Results along the belt arc length We compare and evaluate the axial velocity, the tension, tangential contact stresses, normal contact stresses along the belt arc length varying the number of finite elements as well as varying the quantities $$n_{cs}, \mu , k_{c}$$ and $$\mu _k$$. In Figs. 14, 15, 16, 17, 18, 19, 20, 21, 22, 23 one can distinguish four different zones for the belt arc length:

1. 1.

$$s_l \in [ 0, 0.314)\,\hbox {m}$$: top tight span,

2. 2.

$$s_l \in [0.314, 0.628)\,\hbox {m}$$: contact zone $$P_2$$,

3. 3.

$$s_l \in [0.628, 0.942)\,\hbox {m}$$: bottom slack span,

4. 4.

$$s_l \in [0.942, 1.257)\,\hbox {m}$$: contact zone $$P_1$$.

Figures 14, 15, 16, 17 show the convergence of the proposed contact algorithms w.r.t. number of elements. This number significantly influences the axial velocity, see Fig. 16, and the tangential contact stresses, see Fig. 17. Compared to that, the normal contact stresses only show oscillations for 60 elements, see Fig. 14, and only minor influences of the number of elements are seen in Fig. 15.

We evaluate the influence of the normal contact stiffness $$k_c$$ (which is coupled to normal contact damping, $$d_c$$), the tangential contact stiffness $$\mu _{k}$$, the number of segments $$n_{s}$$ and the friction coefficient $$\mu$$ for otherwise nominal parameters as shown in Figs. 18, 19, 20, 21. We observe that increasing the number of linear segments from 4 to 8 has almost no effect. However, using fewer segments would worsen the geometric approximation of the circle for small number of finite elements and was therefore avoided. In Fig. 19, the friction coefficient shows a high influence on the exponential force drop in the contact slipping zones of the pulleys as known from the belt drive theory.

In Fig. 22, we plot the axial forces at $$t = 1$$ s for the different integration schemes explained in 2.1. We observe oscillatory behavior for integration schemes a and b, while the solution obtained using integration scheme c is much smoother in all regions of belt drive.

Comparison with analytical solution For comparing the numerical results with available analytical values, we use the solution at time $$t = 2.45$$ s, at which the system has reached the steady state as shown in Fig. 23. As known, from classic belt drive literature [33], if $$F_1$$ is the axial force on the tight side and $$F_2$$ is the axial force on the slack side, see Table 4, the drop of span forces is related to torques $$\tau _{P1}$$ and $$\tau _{P2}$$ by

\begin{aligned} (F_1 - F_2) r = 47.857 \, {\text {N}}{\text {m}}\approx \tau _{P1} = 47.68\, {\text {N}}{\text {m}} \end{aligned}
(38)

which results to a relative error equal to $$0.37 \%$$. Note, also, that $$\tau _{P2}$$ at time $$t = 2.45$$ s results from the velocity-proportional damping $$d_{P2}$$ and the added load of 25 Nm given by (37):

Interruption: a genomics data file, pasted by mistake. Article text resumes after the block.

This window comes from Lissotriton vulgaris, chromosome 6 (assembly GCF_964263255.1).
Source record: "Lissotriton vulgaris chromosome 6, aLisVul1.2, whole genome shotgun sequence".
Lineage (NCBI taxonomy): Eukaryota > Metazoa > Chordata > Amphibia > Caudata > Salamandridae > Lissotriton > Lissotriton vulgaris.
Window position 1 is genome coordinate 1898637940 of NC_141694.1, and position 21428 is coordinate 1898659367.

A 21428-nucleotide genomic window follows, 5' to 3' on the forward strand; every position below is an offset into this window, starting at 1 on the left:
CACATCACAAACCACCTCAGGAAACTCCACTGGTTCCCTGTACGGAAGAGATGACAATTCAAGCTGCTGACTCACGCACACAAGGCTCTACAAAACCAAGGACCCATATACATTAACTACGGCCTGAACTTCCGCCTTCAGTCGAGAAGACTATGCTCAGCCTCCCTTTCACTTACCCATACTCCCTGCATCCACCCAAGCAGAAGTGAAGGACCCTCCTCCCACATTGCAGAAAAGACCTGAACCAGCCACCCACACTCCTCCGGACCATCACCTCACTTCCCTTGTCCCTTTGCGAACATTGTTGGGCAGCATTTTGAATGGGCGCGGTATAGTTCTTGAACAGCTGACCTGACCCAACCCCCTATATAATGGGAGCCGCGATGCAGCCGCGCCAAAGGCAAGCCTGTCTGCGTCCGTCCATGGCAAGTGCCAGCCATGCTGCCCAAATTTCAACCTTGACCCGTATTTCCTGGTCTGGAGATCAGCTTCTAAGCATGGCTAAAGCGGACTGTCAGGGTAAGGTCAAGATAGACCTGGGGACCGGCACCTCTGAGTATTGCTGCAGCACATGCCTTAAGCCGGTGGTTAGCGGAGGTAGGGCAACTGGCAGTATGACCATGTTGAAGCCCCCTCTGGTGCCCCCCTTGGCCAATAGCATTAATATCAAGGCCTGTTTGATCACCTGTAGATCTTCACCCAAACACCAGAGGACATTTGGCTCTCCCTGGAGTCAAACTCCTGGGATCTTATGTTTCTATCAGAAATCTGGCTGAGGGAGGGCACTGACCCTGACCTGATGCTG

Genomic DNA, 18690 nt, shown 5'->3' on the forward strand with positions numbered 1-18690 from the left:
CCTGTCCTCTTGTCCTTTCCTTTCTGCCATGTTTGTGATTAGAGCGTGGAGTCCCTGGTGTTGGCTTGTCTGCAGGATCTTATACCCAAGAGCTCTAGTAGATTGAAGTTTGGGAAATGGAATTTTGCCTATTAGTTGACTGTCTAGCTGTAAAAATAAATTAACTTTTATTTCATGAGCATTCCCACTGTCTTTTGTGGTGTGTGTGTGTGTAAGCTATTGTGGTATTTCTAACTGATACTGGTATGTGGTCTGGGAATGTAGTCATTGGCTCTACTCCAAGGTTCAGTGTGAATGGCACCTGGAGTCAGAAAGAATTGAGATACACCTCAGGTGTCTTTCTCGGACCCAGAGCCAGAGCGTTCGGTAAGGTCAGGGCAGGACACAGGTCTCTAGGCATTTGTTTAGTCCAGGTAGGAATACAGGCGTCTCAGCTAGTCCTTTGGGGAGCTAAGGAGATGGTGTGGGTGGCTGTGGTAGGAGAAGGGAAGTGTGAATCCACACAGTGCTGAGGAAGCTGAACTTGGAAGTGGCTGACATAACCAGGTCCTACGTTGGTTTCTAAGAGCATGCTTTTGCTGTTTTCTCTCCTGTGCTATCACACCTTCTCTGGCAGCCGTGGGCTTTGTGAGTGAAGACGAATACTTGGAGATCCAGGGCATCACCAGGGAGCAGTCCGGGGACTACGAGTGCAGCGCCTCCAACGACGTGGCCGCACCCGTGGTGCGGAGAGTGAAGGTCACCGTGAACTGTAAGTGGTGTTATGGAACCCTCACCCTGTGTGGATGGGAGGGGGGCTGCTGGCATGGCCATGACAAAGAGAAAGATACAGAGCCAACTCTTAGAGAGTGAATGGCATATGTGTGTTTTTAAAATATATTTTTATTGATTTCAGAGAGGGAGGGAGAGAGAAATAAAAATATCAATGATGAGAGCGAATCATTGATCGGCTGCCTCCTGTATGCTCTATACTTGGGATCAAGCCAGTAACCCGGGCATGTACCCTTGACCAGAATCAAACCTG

\begin{aligned} \tau _{P2} = 25+ d_{P2} \cdot \omega _{P2} = 47.68\, {\text {N}\text {m}} \; ,\end{aligned}
(39)

which agrees with $$\tau _{P1}$$, as measured at $$t = 2.45$$ s. The creep computed by the velocities of the spans is

\begin{aligned} \psi = \frac{v_1- v_2}{v_1} = 0.0578 \; ,\end{aligned}
(40)

while the creep computed from the relative elongation of the tight and slack spans is

\begin{aligned} \varDelta \varepsilon = \frac{F_1 - F_2}{EA} = 0.0598 \; .\end{aligned}
(41)

Both values are relative values, but they agree well with $$3.3\%$$ error.

We plot the axial forces in the contact zone of $$P_{1}$$ as resulted from the simulation, and we compare it with the analytical solution calculated by Euler–Eytelwein also known as capstan formula, [33]:

\begin{aligned} F = F_{1} e^{\mu \, \phi } \end{aligned}
(42)

for $$\phi \in [0, \beta ]$$ in which

\begin{aligned} \beta = \frac{1}{\mu } \ln \left( \frac{F_1}{F_2}\right) \end{aligned}
(43)

with corresponding region on the arc length of the belt

\begin{aligned} s_l \in&\Bigg [ d+ \pi \left( r+\frac{h_b}{2}\right) + d,\, d+ \pi \left( r+\frac{h_b}{2}\right) \nonumber \\&\qquad + d + \beta r \Bigg ]\; ,\end{aligned}
(44)

see Fig. 24. The maximum absolute error is $$13.60 \, {\text {N}}$$, and the maximum relative error is equal to $$2.5 \%$$.

## 5 Conclusions

In this paper, a model for contact and friction for flexible beams and sheaves and a numerical example have been provided. We have shown that the proposed contact model consisting of an improved ANCF implementation with a selective reduced integration, a contact detection based on the subdivision of beam elements into linear segments, a bounding box for effective contact detection and a bristle friction model with history variables can be successfully applied for a numerical example of a belt drive, as the one demonstrated here. The example of the belt drive showed convergence of the implemented methods for increasing number of elements and for other varying parameters such as the number of segments and the dry friction. Moreover, we saw agreement of the obtained axial forces in the contact zone of the first pulley of the belt drive with the analytical solution from classical belt theory. Finally, the resulted beam axial forces along the belt arc length showed improved behavior for the proposed integration scheme for the virtual work of elastic and viscous damping forces. As a consequence, we conclude that we can use the developed methods for an efficient contact modeling for systems consisting of flexible beams and sheaves such as belt drives and reeving systems.